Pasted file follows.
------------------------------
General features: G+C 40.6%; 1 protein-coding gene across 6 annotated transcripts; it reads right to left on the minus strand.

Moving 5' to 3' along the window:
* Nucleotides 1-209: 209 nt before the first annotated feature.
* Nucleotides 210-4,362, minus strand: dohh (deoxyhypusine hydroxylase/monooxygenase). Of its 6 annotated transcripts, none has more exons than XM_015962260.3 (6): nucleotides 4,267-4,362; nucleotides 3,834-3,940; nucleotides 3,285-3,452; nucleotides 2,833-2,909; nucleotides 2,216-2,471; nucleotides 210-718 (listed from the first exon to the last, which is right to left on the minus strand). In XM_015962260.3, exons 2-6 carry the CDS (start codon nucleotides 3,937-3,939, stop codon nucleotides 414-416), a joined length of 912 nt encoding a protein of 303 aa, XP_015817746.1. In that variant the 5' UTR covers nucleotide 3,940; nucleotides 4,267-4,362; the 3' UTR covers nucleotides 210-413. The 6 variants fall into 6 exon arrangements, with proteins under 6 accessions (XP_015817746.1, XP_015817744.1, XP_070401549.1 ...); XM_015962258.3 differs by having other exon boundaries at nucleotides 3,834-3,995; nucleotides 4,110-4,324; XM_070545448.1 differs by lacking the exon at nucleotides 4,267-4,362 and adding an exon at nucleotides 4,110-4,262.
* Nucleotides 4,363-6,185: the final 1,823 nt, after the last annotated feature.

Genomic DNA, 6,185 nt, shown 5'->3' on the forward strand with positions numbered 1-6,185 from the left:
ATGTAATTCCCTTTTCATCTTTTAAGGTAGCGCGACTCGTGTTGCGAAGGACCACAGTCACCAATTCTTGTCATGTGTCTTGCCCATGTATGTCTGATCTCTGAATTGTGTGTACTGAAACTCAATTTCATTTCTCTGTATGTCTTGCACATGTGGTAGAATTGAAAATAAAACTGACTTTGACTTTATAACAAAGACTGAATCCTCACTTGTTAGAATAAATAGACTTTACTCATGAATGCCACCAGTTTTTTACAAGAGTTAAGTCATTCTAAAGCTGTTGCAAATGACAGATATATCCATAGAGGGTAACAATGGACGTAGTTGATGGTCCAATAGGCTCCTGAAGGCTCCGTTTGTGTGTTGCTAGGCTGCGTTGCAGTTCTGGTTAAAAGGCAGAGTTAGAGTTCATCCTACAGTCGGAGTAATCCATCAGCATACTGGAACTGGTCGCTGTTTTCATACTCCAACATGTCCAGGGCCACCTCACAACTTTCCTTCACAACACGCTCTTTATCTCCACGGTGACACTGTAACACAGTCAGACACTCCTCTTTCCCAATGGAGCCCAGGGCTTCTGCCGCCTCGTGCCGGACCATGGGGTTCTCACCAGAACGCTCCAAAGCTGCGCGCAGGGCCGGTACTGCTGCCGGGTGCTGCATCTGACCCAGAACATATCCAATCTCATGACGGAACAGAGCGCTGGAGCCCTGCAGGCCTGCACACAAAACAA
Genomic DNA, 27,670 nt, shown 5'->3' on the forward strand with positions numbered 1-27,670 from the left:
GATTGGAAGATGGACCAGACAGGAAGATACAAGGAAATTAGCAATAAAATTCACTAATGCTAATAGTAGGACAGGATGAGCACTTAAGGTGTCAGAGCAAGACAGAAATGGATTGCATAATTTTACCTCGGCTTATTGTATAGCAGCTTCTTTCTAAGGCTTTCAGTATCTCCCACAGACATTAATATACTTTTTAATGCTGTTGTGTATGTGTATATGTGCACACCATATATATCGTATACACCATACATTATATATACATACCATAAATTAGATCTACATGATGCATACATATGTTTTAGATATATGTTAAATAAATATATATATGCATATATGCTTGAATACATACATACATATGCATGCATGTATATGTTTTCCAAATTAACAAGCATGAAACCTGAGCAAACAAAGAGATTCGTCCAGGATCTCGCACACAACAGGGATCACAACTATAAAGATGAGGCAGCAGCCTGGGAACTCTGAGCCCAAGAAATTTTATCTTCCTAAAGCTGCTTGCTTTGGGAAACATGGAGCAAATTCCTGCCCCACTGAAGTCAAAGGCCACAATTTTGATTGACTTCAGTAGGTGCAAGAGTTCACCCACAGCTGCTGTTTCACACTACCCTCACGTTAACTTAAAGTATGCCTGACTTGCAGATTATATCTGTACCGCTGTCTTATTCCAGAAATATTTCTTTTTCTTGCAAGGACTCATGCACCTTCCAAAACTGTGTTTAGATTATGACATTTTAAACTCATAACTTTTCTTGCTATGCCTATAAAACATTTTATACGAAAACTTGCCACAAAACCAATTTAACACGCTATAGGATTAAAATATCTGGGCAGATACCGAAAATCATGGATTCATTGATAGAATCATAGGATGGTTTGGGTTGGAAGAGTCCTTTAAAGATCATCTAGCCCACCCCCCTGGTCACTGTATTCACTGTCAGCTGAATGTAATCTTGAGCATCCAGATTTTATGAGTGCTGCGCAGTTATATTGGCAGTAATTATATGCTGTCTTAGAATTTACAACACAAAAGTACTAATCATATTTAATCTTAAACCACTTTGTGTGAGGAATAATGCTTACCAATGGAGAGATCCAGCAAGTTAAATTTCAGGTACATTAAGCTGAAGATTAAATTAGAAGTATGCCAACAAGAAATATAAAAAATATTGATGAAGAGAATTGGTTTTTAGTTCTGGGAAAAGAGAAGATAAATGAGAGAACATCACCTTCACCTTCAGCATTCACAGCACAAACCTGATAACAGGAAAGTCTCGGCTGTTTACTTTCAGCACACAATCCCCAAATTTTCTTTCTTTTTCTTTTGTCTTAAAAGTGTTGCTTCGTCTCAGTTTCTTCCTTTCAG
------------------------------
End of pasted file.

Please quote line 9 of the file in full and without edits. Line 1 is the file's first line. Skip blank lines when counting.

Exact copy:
GATTGGAAGATGGACCAGACAGGAAGATACAAGGAAATTAGCAATAAAATTCACTAATGCTAATAGTAGGACAGGATGAGCACTTAAGGTGTCAGAGCAAGACAGAAATGGATTGCATAATTTTACCTCGGCTTATTGTATAGCAGCTTCTTTCTAAGGCTTTCAGTATCTCCCACAGACATTAATATACTTTTTAATGCTGTTGTGTATGTGTATATGTGCACACCATATATATCGTATACACCATACATTATATATACATACCATAAATTAGATCTACATGATGCATACATATGTTTTAGATATATGTTAAATAAATATATATATGCATATATGCTTGAATACATACATACATATGCATGCATGTATATGTTTTCCAAATTAACAAGCATGAAACCTGAGCAAACAAAGAGATTCGTCCAGGATCTCGCACACAACAGGGATCACAACTATAAAGATGAGGCAGCAGCCTGGGAACTCTGAGCCCAAGAAATTTTATCTTCCTAAAGCTGCTTGCTTTGGGAAACATGGAGCAAATTCCTGCCCCACTGAAGTCAAAGGCCACAATTTTGATTGACTTCAGTAGGTGCAAGAGTTCACCCACAGCTGCTGTTTCACACTACCCTCACGTTAACTTAAAGTATGCCTGACTTGCAGATTATATCTGTACCGCTGTCTTATTCCAGAAATATTTCTTTTTCTTGCAAGGACTCATGCACCTTCCAAAACTGTGTTTAGATTATGACATTTTAAACTCATAACTTTTCTTGCTATGCCTATAAAACATTTTATACGAAAACTTGCCACAAAACCAATTTAACACGCTATAGGATTAAAATATCTGGGCAGATACCGAAAATCATGGATTCATTGATAGAATCATAGGATGGTTTGGGTTGGAAGAGTCCTTTAAAGATCATCTAGCCCACCCCCCTGGTCACTGTATTCACTGTCAGCTGAATGTAATCTTGAGCATCCAGATTTTATGAGTGCTGCGCAGTTATATTGGCAGTAATTATATGCTGTCTTAGAATTTACAACACAAAAGTACTAATCATATTTAATCTTAAACCACTTTGTGTGAGGAATAATGCTTACCAATGGAGAGATCCAGCAAGTTAAATTTCAGGTACATTAAGCTGAAGATTAAATTAGAAGTATGCCAACAAGAAATATAAAAAATATTGATGAAGAGAATTGGTTTTTAGTTCTGGGAAAAGAGAAGATAAATGAGAGAACATCACCTTCACCTTCAGCATTCACAGCACAAACCTGATAACAGGAAAGTCTCGGCTGTTTACTTTCAGCACACAATCCCCAAATTTTCTTTCTTTTTCTTTTGTCTTAAAAGTGTTGCTTCGTCTCAGTTTCTTCCTTTCAG